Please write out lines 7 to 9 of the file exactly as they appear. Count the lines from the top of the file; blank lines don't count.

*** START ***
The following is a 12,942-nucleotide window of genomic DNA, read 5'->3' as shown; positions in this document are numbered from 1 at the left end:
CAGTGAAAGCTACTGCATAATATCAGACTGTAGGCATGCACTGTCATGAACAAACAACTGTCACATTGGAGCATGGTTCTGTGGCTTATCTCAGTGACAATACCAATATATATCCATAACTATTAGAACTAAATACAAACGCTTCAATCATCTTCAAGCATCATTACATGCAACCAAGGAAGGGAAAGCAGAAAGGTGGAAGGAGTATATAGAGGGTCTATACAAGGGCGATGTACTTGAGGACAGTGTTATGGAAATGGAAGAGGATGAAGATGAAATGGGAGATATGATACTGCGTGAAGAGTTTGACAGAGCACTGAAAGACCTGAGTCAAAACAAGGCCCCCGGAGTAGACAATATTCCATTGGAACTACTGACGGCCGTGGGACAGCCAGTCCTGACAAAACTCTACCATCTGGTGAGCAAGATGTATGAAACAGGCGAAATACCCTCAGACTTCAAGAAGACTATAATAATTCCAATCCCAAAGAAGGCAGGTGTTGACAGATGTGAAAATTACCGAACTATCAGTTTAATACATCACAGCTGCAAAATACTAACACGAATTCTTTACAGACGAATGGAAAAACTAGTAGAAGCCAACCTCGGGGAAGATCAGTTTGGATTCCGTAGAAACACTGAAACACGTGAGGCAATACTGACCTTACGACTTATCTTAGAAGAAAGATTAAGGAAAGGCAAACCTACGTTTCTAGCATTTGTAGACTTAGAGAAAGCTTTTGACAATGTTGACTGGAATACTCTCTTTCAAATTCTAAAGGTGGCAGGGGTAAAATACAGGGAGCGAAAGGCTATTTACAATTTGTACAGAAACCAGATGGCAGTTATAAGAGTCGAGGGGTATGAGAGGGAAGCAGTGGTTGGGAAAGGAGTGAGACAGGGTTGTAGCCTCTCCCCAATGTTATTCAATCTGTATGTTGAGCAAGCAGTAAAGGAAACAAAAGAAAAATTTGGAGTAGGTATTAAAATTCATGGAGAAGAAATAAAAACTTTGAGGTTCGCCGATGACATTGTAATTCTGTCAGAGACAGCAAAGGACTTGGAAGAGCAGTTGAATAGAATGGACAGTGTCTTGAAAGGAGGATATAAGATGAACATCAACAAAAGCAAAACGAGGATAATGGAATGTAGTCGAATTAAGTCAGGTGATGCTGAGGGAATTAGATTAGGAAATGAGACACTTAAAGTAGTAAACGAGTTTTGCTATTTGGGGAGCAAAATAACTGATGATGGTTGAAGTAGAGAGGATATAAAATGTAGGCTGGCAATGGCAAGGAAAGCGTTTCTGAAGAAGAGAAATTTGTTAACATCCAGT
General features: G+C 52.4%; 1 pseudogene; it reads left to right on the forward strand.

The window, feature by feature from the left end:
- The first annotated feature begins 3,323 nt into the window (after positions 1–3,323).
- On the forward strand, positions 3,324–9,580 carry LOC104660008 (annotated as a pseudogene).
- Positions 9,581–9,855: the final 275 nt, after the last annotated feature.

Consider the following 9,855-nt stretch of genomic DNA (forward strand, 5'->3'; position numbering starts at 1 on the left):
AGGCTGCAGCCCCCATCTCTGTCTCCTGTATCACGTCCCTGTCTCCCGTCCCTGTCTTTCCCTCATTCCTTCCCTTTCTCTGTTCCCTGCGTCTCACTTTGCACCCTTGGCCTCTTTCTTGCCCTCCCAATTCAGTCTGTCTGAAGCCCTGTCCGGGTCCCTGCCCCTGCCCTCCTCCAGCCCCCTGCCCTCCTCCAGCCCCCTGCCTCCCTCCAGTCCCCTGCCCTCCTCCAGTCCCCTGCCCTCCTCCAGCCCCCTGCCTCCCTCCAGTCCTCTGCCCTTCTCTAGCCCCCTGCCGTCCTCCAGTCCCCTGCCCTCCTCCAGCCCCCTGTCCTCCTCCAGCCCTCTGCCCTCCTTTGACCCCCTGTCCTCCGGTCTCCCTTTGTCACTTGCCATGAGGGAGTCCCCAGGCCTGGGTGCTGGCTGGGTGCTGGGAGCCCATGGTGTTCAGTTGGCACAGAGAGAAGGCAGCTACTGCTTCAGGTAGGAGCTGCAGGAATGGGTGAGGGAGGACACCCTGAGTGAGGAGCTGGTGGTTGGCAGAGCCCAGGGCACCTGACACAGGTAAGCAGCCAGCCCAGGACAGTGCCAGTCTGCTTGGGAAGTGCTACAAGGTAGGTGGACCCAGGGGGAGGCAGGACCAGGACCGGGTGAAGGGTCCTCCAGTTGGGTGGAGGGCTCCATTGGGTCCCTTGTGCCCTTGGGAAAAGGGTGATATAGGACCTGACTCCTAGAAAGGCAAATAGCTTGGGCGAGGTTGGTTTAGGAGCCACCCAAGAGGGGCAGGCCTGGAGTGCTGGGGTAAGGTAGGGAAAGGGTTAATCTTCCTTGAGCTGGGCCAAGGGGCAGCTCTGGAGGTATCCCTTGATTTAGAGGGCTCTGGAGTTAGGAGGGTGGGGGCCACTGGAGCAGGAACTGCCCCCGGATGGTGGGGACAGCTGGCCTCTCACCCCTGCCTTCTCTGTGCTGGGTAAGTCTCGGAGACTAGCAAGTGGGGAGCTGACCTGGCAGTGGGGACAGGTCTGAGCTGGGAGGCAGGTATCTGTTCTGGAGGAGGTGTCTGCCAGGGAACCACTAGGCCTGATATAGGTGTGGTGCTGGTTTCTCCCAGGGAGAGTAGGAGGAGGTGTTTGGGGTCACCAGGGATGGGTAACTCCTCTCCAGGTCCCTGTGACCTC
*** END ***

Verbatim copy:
- Positions 9,581–9,855: the final 275 nt, after the last annotated feature.

Consider the following 9,855-nt stretch of genomic DNA (forward strand, 5'->3'; position numbering starts at 1 on the left):
AGGCTGCAGCCCCCATCTCTGTCTCCTGTATCACGTCCCTGTCTCCCGTCCCTGTCTTTCCCTCATTCCTTCCCTTTCTCTGTTCCCTGCGTCTCACTTTGCACCCTTGGCCTCTTTCTTGCCCTCCCAATTCAGTCTGTCTGAAGCCCTGTCCGGGTCCCTGCCCCTGCCCTCCTCCAGCCCCCTGCCCTCCTCCAGCCCCCTGCCTCCCTCCAGTCCCCTGCCCTCCTCCAGTCCCCTGCCCTCCTCCAGCCCCCTGCCTCCCTCCAGTCCTCTGCCCTTCTCTAGCCCCCTGCCGTCCTCCAGTCCCCTGCCCTCCTCCAGCCCCCTGTCCTCCTCCAGCCCTCTGCCCTCCTTTGACCCCCTGTCCTCCGGTCTCCCTTTGTCACTTGCCATGAGGGAGTCCCCAGGCCTGGGTGCTGGCTGGGTGCTGGGAGCCCATGGTGTTCAGTTGGCACAGAGAGAAGGCAGCTACTGCTTCAGGTAGGAGCTGCAGGAATGGGTGAGGGAGGACACCCTGAGTGAGGAGCTGGTGGTTGGCAGAGCCCAGGGCACCTGACACAGGTAAGCAGCCAGCCCAGGACAGTGCCAGTCTGCTTGGGAAGTGCTACAAGGTAGGTGGACCCAGGGGGAGGCAGGACCAGGACCGGGTGAAGGGTCCTCCAGTTGGGTGGAGGGCTCCATTGGGTCCCTTGTGCCCTTGGGAAAAGGGTGATATAGGACCTGACTCCTAGAAAGGCAAATAGCTTGGGCGAGGTTGGTTTAGGAGCCACCCAAGAGGGGCAGGCCTGGAGTGCTGGGGTAAGGTAGGGAAAGGGTTAATCTTCCTTGAGCTGGGCCAAGGGGCAGCTCTGGAGGTATCCCTTGATTTAGAGGGCTCTGGAGTTAGGAGGGTGGGGGCCACTGGAGCAGGAACTGCCCCCGGATGGTGGGGACAGCTGGCCTCTCACCCCTGCCTTCTCTGTGCTGGGTAAGTCTCGGAGACTAGCAAGTGGGGAGCTGACCTGGCAGTGGGGACAGGTCTGAGCTGGGAGGCAGGTATCTGTTCTGGAGGAGGTGTCTGCCAGGGAACCACTAGGCCTGATATAGGTGTGGTGCTGGTTTCTCCCAGGGAGAGTAGGAGGAGGTGTTTGGGGTCACCAGGGATGGGTAACTCCTCTCCAGGTCCCTGTGACCTC